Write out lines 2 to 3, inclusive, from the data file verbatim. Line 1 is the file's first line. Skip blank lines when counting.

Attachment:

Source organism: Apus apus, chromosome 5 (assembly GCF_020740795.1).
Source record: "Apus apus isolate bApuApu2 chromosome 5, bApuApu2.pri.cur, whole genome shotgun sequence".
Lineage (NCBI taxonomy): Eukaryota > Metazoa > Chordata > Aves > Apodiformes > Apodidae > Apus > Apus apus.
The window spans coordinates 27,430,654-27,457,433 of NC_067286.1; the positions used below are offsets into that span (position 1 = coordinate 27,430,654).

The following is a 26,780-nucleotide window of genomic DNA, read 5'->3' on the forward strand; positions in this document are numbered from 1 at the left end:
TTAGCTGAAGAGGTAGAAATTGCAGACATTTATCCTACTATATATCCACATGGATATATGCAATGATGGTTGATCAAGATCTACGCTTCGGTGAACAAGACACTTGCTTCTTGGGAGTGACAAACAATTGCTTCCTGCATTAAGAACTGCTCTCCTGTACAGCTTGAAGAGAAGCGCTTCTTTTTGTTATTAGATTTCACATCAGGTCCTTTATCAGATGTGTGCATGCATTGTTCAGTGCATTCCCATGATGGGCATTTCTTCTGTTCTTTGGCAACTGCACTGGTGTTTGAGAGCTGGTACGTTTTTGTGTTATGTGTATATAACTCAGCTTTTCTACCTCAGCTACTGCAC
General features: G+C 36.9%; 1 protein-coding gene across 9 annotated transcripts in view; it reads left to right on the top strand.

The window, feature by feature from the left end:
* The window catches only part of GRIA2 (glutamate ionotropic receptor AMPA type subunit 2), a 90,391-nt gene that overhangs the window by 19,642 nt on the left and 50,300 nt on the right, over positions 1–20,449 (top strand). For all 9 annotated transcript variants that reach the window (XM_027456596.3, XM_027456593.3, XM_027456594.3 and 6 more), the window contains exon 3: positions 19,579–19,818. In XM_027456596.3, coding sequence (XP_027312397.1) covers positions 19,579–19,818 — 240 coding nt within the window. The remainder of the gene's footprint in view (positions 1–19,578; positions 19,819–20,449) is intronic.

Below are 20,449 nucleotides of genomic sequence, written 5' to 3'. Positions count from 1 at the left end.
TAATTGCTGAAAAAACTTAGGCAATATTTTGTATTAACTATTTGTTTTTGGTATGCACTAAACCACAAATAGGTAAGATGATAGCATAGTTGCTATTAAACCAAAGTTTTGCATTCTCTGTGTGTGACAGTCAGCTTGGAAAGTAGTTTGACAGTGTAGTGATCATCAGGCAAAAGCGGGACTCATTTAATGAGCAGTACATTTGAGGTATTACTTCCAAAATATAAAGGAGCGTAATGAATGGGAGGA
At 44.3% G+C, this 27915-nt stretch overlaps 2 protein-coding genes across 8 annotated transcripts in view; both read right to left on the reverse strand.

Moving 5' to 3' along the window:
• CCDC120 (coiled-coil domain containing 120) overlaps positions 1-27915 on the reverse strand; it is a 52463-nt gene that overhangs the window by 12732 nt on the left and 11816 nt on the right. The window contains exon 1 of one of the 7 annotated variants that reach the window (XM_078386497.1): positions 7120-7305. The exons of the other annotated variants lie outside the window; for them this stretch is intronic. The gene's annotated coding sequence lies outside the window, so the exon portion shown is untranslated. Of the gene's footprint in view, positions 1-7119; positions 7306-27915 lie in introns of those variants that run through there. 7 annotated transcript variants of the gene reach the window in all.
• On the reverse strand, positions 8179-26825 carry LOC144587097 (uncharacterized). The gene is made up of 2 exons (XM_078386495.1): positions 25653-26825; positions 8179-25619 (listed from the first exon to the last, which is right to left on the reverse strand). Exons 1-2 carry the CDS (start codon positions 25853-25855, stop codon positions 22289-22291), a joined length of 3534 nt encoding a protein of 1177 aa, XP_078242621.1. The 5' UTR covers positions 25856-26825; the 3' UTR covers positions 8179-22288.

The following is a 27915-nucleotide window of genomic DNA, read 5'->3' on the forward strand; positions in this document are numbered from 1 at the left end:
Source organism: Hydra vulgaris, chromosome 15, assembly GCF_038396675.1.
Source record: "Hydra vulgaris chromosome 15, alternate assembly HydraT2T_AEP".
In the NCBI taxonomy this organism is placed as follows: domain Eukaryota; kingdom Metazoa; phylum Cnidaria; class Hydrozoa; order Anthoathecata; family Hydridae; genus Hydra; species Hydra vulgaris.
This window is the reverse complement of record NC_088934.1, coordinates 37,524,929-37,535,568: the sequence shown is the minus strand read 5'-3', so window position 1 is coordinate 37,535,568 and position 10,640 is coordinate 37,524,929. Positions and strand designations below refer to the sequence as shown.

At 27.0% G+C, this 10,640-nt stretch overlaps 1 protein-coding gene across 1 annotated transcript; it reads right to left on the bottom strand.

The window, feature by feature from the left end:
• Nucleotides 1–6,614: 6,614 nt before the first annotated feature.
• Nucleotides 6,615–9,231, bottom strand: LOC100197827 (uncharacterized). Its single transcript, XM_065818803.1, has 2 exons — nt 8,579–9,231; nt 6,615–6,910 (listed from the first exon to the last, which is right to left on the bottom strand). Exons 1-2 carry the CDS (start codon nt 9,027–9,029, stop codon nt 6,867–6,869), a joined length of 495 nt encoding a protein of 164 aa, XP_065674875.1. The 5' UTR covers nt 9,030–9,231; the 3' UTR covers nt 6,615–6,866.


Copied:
Source record: "Apus apus isolate bApuApu2 chromosome 5, bApuApu2.pri.cur, whole genome shotgun sequence".
Lineage (NCBI taxonomy): Eukaryota > Metazoa > Chordata > Aves > Apodiformes > Apodidae > Apus > Apus apus.